Revocation of Probation

Deferred Adjudication

Probation in Texas can be regular probation for deferred adjudication. Both kinds of probation can be assessed by Texas Courts for both felony and misdemeanor offenses.

A Deferred Adjudication is a probation that allows the court to defer finding a defendant guilty. If that person completes a specified probation period, the case is dismissed and does not result in a final conviction. Under certain circumstances a successful completion of a deferred adjudication probation allows the person to seal the record so that the existence of the probation is a non public record. This can be valuable for future employment or other opportunities. In regular probation the defendant receives a sentence of jail or prison time and that sentence is probated for a specific period. Regular probations cannot be erased from a record.

The law provides that a person can be released from probation in as little as one third of the probationary terms if the court believes it is in the best interest of justice.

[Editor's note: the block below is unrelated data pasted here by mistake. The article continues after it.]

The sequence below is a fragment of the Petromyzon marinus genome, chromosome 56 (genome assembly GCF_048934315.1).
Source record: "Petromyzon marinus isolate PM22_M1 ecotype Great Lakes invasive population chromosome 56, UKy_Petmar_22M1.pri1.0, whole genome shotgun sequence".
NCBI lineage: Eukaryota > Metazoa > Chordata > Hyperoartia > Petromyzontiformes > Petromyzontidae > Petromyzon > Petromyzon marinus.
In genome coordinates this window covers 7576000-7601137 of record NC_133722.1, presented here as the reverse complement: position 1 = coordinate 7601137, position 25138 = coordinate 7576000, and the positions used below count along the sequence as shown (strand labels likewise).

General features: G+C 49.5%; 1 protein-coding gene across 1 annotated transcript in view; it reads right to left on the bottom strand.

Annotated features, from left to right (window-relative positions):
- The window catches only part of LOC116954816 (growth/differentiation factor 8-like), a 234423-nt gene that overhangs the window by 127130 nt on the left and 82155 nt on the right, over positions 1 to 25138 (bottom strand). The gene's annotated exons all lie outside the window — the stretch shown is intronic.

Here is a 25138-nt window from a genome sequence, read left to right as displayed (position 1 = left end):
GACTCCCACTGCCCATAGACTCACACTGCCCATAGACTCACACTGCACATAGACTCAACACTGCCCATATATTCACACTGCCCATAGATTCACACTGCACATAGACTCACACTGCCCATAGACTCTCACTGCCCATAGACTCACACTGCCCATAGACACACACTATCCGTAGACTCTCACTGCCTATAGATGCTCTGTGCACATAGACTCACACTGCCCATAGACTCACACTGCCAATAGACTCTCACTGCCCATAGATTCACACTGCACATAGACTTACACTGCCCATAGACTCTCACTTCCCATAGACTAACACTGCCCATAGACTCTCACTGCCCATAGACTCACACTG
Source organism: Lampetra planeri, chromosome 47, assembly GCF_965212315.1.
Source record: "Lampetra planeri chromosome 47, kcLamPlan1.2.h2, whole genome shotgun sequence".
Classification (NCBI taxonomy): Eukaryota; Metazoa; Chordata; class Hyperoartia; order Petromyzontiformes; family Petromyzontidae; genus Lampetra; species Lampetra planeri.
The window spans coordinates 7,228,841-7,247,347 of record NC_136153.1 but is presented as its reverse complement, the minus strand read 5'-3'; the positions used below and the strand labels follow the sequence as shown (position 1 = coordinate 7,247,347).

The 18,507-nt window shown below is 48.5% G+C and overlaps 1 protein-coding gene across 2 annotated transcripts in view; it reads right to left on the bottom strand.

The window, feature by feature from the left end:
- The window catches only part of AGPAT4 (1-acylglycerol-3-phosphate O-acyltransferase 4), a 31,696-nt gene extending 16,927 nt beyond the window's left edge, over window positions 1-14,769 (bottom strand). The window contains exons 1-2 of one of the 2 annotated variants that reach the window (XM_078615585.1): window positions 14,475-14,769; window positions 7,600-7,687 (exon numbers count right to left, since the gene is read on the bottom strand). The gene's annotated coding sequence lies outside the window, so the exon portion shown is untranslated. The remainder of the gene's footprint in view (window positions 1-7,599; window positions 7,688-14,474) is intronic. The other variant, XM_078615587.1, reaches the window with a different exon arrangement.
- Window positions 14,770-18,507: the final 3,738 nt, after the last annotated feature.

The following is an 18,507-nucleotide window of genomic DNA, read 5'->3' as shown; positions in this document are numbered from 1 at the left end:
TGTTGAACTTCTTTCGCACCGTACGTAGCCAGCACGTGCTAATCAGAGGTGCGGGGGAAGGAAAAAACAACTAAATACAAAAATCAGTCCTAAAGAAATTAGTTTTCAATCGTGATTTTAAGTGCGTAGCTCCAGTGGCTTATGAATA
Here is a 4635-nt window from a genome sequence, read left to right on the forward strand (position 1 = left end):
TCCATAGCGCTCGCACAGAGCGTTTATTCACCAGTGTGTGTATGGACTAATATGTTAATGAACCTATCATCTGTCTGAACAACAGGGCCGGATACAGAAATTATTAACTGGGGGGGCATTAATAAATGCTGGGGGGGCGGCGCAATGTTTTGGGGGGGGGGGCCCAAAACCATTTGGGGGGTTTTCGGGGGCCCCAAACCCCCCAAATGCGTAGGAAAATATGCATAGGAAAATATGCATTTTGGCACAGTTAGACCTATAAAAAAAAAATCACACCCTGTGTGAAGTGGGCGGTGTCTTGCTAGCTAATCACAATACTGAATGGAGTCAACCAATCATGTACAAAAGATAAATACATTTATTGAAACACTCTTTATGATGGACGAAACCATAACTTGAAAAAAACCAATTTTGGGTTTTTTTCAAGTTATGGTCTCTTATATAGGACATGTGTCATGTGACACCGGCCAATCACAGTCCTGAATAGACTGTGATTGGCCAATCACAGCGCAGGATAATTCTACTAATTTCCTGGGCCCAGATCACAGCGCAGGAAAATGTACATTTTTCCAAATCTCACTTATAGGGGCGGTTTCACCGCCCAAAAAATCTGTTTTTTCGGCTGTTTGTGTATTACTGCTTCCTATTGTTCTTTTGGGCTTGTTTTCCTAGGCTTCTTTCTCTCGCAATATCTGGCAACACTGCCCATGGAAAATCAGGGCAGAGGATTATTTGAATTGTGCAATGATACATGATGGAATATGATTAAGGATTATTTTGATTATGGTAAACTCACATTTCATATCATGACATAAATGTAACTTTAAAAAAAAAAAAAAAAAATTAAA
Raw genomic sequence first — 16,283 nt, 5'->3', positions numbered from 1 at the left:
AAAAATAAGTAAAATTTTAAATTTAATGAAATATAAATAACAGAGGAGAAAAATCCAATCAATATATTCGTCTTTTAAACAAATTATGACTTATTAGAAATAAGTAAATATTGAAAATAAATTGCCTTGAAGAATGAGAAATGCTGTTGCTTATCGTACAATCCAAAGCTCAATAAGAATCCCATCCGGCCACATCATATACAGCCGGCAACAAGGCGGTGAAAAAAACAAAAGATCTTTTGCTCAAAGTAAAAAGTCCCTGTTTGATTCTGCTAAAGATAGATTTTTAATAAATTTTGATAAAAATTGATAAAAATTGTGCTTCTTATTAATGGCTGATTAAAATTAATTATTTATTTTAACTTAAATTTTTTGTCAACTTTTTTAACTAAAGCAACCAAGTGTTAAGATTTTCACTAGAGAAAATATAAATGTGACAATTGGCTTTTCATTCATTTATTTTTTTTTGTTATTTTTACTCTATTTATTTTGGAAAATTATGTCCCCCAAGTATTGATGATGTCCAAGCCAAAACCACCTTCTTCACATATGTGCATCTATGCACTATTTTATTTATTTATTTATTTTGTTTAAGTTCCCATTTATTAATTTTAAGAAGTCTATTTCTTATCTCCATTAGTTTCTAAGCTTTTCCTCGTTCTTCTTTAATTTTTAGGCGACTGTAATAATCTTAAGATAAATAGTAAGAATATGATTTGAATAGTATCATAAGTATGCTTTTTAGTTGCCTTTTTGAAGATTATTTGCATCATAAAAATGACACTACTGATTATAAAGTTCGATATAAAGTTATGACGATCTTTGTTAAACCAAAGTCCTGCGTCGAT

Our office regularly represents clients and Motions for Early Discharge and probation and consults with new clients to give them the best opportunity to be successful in early discharges from probation.

When a Motion to Revoke Probation or Application to Deferred Adjudication is filed against a probationer, the person may be revoked and have the original sentence imposed based on a violation. In Misdemeanor cases and some Felony cases, the probationer can be released on bond pending a Motion to Revoke.

We regularly represent clients charged with violating their probation of Deferred Adjudication. We attempt to secure the most advantageous bond available and use our experience to analyze the violation and attempt to keep the client from being revoked. If the violation is serious we use our experience to use the positive accomplishments of the client to mitigate the punishment and negotiate with the court or prosecutor for the smallest possible sentence.

Go To Top